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We're not going to sue you

Posted by driscoll on July 20, 2005 at 8:41 AM PDT

In my last blog's comments, Chris Mahan posited that Sun would send lawyers after a hapless coder, nashing their tiny little sharp teeth. Since this isn't generally how things work - I thought I'd blog a bit on this here:

How many times have you seen a discussion on mailling lists, forums or blogs which says "If I do that with my source code, company X is going to sue me". Well, relax. The odds of you being successfully sued as an individual for something you do in code is probably below the odds of death by beesting.
Let me explain:

I've been at Sun for 9 years now, and working in the Java Software group (by whatever name it's called) for that entire time. During that time, we've tried to keep compatibility going through a variety of legal means, including use licenses and contracts. You might think that this means that we've been engaged in alot of lawsuits. With one major exception, we haven't. Now: why is this?

  • Lawsuits are expensive, and usually not profitable
  • Lawsuits are a distraction from your real business, which in our case is building computer solutions for customers
  • Lawsuits usually generate megatons of negative PR for the company bringing them, especially when they're asymetrical (i.e., directed at the little guy)

Now, there's always the degenerative exception, like SCO. Let's talk about that last.

First, let's discuss what usually happens when we see someone doing something that violates our licenses. I have two examples in mind, from my personal experience.

In the first (and this happened more than once), we found our entire source code base published on the internet by someone who wasn't us (this was pre-Open Source days). Now, this was clearly violating our license, no question. It's also rude. Guess what we did? If you're thinking anything to do with lawyers, you're wrong. One of our engineers sent an email, the content of which was something like: "Um, did you know you were doing this?". The answer: "Ohmygodohmygod! I didn't know! I'm very sorry it's fixed now". (The person had intended it for an internal website, and had misconfigured the webserver. Again, this has happend more than once.) And that was the end of it.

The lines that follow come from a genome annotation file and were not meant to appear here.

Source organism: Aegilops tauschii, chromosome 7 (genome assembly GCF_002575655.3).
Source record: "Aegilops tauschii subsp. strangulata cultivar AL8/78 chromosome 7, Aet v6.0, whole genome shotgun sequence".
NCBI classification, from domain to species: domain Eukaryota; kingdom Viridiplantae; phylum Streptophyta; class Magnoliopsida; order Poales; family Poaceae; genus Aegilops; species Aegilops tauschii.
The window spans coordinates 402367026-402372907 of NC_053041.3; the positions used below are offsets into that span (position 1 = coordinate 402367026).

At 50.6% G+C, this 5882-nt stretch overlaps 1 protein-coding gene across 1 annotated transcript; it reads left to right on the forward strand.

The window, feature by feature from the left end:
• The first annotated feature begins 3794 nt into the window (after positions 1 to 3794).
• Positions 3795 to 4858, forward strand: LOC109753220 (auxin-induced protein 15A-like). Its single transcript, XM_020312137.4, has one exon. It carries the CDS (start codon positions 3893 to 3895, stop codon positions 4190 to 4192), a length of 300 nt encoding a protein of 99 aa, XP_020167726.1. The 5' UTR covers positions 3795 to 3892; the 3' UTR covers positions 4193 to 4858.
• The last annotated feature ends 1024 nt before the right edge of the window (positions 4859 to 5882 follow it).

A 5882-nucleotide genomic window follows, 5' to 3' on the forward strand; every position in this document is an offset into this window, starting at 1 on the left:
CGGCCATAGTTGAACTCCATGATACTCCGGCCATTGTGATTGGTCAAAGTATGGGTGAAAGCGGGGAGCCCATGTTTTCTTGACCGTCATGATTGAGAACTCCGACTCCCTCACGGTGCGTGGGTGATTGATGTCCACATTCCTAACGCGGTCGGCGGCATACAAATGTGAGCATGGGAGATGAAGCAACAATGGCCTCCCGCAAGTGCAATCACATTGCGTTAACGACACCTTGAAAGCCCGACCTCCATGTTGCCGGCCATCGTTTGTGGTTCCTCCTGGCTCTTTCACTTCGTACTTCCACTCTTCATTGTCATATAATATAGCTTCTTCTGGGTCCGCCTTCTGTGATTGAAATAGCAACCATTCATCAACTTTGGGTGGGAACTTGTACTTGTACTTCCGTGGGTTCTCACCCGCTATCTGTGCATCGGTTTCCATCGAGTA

The second time involved an engineer coming to me and saying "I just found my code in an Open Source project. It's word for word the same, someone just stripped the @author tags and copyright headers. What should I do?". Ready to guess what I told him? Again, no lawyers. He contacted the Open Source project, and informed them that he was 100% sure that was his code. The Open Source project went through their logs, found the person responsible, and booted him from the project. Then, they removed the code. Problem solved.

Now, why would we handle things this way? Well, despite what the RIAA and SCO seemt to think, noone gets rich sueing their customers, or the communities they depend upon. Also, most people want to do the right thing, and they've just made a mistake, whether that be misconfiguring some software, or trusting the wrong person.

So now, as I promised, let's look at SCO (which, btw is a renamed Caldera (remember them?), the company formerly known as SCO was just bought by my company). They don't have any of the three things holding them back that I list above: They don't care about negative press, lawsuits are their business plan, and they intend them to be very profitable. While you should certainly care about how these suits affect the community and businesses you are a part of, the odds are, they'll never be directed at you. Why? You have no money. (Remember, they need to be profitable, which means that you'd need assets measured in the millions to make it worth their while.) Will Sun ever become like SCO? I doubt it. It took SCO years to become SCO, and they started as a very small company in the first place. In order for any doomsday scenario to play out, the community surrounding Sun's intellectual property would certainly have to become worth less than the value of destroying it for the sake of some sketchy lawsuits. Which is of vanishingly small possibility, even 10 or more years down the road.

Now, with all this in mind, keep in mind that anyone can sue you for anything at all (I love that link, and just wanted to put it in there). So I'll offer you the Jim Driscoll Guarentee (tm) - I'm putting $500 of my own money up on a bet - I'll give it to the first person who's sued over any code in GlassFish, to start your legal defense fund. It's a bet I'm confident of winning.

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